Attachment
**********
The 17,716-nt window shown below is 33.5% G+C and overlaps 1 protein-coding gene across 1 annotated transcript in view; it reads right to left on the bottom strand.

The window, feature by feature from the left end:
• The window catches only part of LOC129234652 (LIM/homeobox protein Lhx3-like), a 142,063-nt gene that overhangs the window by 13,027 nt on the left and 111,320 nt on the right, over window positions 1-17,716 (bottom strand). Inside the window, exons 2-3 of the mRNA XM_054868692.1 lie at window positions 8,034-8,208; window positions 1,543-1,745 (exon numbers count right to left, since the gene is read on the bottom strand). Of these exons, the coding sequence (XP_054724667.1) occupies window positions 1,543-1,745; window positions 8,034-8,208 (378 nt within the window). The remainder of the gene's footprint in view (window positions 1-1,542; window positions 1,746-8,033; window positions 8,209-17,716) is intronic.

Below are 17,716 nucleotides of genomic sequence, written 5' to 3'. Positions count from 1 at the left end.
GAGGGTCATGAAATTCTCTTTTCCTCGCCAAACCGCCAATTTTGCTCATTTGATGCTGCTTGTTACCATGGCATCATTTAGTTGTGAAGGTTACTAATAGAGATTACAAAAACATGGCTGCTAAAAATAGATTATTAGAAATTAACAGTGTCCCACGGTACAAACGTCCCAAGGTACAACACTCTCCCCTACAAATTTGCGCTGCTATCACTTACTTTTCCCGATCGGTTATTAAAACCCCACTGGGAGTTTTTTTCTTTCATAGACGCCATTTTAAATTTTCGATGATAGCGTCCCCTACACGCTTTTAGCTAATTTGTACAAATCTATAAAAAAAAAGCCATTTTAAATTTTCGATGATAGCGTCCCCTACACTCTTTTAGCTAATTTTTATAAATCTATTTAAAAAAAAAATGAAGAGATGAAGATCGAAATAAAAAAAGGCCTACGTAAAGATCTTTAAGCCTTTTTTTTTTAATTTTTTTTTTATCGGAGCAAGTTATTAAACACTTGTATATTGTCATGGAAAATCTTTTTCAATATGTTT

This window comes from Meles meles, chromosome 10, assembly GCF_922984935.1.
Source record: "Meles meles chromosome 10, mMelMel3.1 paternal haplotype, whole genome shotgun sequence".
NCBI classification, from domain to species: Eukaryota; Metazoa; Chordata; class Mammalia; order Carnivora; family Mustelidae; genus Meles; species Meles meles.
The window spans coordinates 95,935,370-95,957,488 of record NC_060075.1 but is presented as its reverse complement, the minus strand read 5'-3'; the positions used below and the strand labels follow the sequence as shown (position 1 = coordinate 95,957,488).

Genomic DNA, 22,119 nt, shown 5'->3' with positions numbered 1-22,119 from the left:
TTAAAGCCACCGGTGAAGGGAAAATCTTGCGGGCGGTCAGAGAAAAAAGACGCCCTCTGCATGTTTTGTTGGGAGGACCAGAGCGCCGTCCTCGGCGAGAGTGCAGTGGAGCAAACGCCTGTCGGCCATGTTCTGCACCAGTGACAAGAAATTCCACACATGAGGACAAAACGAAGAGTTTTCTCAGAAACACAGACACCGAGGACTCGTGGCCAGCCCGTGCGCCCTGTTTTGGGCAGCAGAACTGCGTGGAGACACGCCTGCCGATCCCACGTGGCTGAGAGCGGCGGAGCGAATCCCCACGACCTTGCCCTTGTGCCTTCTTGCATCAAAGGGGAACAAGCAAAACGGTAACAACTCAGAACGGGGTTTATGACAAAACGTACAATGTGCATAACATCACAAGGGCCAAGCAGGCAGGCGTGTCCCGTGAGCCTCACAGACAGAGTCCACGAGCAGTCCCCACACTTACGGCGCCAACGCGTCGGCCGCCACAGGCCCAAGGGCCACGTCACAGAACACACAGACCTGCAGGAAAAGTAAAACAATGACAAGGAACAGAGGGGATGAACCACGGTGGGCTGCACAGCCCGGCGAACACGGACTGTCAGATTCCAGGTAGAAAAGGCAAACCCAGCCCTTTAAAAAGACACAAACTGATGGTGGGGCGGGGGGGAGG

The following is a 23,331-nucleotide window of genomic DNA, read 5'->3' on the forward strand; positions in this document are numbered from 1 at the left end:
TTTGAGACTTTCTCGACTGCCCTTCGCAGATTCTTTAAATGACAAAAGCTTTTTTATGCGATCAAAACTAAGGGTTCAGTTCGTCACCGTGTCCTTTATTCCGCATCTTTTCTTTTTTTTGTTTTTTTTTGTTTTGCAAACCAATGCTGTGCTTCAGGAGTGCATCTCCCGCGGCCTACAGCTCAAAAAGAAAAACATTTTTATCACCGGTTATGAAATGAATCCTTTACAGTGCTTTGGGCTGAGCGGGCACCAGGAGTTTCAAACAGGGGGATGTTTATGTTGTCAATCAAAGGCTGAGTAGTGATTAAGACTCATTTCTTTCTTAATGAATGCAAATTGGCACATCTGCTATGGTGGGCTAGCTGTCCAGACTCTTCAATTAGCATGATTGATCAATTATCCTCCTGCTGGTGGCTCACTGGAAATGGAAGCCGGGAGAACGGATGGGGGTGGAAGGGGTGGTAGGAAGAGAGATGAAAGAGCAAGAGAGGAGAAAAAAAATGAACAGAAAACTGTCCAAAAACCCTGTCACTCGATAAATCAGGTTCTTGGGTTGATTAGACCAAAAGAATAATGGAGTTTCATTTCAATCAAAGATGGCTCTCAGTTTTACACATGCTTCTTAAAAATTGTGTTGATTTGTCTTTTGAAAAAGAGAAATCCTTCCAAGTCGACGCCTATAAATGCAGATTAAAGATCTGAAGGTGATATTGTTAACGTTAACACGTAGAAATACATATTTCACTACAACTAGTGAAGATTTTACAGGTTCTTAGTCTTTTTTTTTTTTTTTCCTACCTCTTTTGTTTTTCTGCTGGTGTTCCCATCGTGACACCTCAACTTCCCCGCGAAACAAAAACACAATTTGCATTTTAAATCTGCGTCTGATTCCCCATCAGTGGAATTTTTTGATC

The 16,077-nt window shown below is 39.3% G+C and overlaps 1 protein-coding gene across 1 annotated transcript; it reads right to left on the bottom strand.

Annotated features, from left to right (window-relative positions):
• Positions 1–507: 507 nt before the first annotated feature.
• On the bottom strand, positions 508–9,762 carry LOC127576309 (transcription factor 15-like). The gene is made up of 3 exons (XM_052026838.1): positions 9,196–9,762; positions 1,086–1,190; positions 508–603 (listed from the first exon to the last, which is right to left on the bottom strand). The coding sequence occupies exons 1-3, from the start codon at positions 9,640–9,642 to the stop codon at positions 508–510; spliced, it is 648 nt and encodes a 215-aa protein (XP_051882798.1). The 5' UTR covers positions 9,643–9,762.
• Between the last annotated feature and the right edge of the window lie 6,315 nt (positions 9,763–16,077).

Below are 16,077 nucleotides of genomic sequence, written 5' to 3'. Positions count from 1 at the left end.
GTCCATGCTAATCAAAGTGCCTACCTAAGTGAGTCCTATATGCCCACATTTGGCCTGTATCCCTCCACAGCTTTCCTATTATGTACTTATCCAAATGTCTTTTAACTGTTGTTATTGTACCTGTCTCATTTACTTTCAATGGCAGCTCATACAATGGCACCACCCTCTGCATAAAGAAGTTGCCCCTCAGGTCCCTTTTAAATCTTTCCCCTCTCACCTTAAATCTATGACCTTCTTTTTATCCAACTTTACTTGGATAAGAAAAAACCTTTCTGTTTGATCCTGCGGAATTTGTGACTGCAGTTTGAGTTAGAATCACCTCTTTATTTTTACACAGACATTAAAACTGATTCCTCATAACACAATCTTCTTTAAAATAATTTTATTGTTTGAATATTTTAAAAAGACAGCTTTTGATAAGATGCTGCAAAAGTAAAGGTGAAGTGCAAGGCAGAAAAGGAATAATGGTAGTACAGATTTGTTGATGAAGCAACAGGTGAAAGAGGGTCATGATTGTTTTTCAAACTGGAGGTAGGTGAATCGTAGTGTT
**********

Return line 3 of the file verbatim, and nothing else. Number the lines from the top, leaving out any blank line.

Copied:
• The window catches only part of LOC129234652 (LIM/homeobox protein Lhx3-like), a 142,063-nt gene that overhangs the window by 13,027 nt on the left and 111,320 nt on the right, over window positions 1-17,716 (bottom strand). Inside the window, exons 2-3 of the mRNA XM_054868692.1 lie at window positions 8,034-8,208; window positions 1,543-1,745 (exon numbers count right to left, since the gene is read on the bottom strand). Of these exons, the coding sequence (XP_054724667.1) occupies window positions 1,543-1,745; window positions 8,034-8,208 (378 nt within the window). The remainder of the gene's footprint in view (window positions 1-1,542; window positions 1,746-8,033; window positions 8,209-17,716) is intronic.